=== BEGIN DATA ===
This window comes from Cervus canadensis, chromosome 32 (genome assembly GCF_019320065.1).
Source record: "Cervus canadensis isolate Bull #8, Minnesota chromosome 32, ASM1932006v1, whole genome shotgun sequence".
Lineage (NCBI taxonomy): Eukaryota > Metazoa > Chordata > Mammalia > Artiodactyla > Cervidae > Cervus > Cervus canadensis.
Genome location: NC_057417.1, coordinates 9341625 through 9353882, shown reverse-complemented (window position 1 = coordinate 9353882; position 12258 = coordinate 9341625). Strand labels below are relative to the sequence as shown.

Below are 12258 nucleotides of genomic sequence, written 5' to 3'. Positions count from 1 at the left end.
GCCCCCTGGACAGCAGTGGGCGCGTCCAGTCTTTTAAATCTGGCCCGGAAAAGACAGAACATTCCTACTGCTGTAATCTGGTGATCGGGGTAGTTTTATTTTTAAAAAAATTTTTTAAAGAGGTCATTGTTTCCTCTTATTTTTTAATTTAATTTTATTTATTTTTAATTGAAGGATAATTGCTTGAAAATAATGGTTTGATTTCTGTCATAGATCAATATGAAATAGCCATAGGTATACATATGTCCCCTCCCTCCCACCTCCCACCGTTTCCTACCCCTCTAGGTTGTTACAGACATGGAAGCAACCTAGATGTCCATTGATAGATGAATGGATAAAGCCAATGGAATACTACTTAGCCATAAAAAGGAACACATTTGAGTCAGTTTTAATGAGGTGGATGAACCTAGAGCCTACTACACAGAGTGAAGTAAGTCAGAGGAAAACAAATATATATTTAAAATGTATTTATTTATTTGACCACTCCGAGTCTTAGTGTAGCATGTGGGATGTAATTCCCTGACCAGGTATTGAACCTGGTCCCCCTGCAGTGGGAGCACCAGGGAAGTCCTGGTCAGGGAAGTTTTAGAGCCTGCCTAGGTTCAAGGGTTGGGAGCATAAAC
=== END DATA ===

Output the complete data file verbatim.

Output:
This window comes from Cervus canadensis, chromosome 32 (genome assembly GCF_019320065.1).
Source record: "Cervus canadensis isolate Bull #8, Minnesota chromosome 32, ASM1932006v1, whole genome shotgun sequence".
Lineage (NCBI taxonomy): Eukaryota > Metazoa > Chordata > Mammalia > Artiodactyla > Cervidae > Cervus > Cervus canadensis.
Genome location: NC_057417.1, coordinates 9341625 through 9353882, shown reverse-complemented (window position 1 = coordinate 9353882; position 12258 = coordinate 9341625). Strand labels below are relative to the sequence as shown.

Below are 12258 nucleotides of genomic sequence, written 5' to 3'. Positions count from 1 at the left end.
GCCCCCTGGACAGCAGTGGGCGCGTCCAGTCTTTTAAATCTGGCCCGGAAAAGACAGAACATTCCTACTGCTGTAATCTGGTGATCGGGGTAGTTTTATTTTTAAAAAAATTTTTTAAAGAGGTCATTGTTTCCTCTTATTTTTTAATTTAATTTTATTTATTTTTAATTGAAGGATAATTGCTTGAAAATAATGGTTTGATTTCTGTCATAGATCAATATGAAATAGCCATAGGTATACATATGTCCCCTCCCTCCCACCTCCCACCGTTTCCTACCCCTCTAGGTTGTTACAGACATGGAAGCAACCTAGATGTCCATTGATAGATGAATGGATAAAGCCAATGGAATACTACTTAGCCATAAAAAGGAACACATTTGAGTCAGTTTTAATGAGGTGGATGAACCTAGAGCCTACTACACAGAGTGAAGTAAGTCAGAGGAAAACAAATATATATTTAAAATGTATTTATTTATTTGACCACTCCGAGTCTTAGTGTAGCATGTGGGATGTAATTCCCTGACCAGGTATTGAACCTGGTCCCCCTGCAGTGGGAGCACCAGGGAAGTCCTGGTCAGGGAAGTTTTAGAGCCTGCCTAGGTTCAAGGGTTGGGAGCATAAAC